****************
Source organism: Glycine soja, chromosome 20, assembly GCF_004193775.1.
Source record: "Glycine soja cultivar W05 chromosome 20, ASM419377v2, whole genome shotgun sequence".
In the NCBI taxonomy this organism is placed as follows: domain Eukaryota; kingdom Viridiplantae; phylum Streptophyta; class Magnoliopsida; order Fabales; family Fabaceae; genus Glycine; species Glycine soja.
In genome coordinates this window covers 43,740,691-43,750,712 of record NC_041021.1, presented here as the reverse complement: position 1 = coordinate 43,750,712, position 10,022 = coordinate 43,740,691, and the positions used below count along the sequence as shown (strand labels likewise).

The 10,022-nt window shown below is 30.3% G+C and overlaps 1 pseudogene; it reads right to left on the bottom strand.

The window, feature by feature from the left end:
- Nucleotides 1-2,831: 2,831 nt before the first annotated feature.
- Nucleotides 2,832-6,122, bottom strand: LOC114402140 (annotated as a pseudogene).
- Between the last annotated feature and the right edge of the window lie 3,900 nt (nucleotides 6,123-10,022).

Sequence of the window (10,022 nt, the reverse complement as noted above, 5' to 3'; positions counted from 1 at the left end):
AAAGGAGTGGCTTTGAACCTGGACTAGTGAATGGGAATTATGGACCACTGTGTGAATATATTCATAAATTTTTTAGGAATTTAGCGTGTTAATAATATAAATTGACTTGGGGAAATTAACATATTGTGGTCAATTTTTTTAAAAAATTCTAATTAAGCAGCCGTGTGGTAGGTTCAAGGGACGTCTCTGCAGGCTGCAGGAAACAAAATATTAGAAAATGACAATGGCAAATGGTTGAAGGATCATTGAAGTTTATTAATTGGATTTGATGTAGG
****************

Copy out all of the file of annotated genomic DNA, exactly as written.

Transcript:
Source organism: Glycine soja, chromosome 20, assembly GCF_004193775.1.
Source record: "Glycine soja cultivar W05 chromosome 20, ASM419377v2, whole genome shotgun sequence".
In the NCBI taxonomy this organism is placed as follows: domain Eukaryota; kingdom Viridiplantae; phylum Streptophyta; class Magnoliopsida; order Fabales; family Fabaceae; genus Glycine; species Glycine soja.
In genome coordinates this window covers 43,740,691-43,750,712 of record NC_041021.1, presented here as the reverse complement: position 1 = coordinate 43,750,712, position 10,022 = coordinate 43,740,691, and the positions used below count along the sequence as shown (strand labels likewise).

The 10,022-nt window shown below is 30.3% G+C and overlaps 1 pseudogene; it reads right to left on the bottom strand.

The window, feature by feature from the left end:
- Nucleotides 1-2,831: 2,831 nt before the first annotated feature.
- Nucleotides 2,832-6,122, bottom strand: LOC114402140 (annotated as a pseudogene).
- Between the last annotated feature and the right edge of the window lie 3,900 nt (nucleotides 6,123-10,022).

Sequence of the window (10,022 nt, the reverse complement as noted above, 5' to 3'; positions counted from 1 at the left end):
AAAGGAGTGGCTTTGAACCTGGACTAGTGAATGGGAATTATGGACCACTGTGTGAATATATTCATAAATTTTTTAGGAATTTAGCGTGTTAATAATATAAATTGACTTGGGGAAATTAACATATTGTGGTCAATTTTTTTAAAAAATTCTAATTAAGCAGCCGTGTGGTAGGTTCAAGGGACGTCTCTGCAGGCTGCAGGAAACAAAATATTAGAAAATGACAATGGCAAATGGTTGAAGGATCATTGAAGTTTATTAATTGGATTTGATGTAGG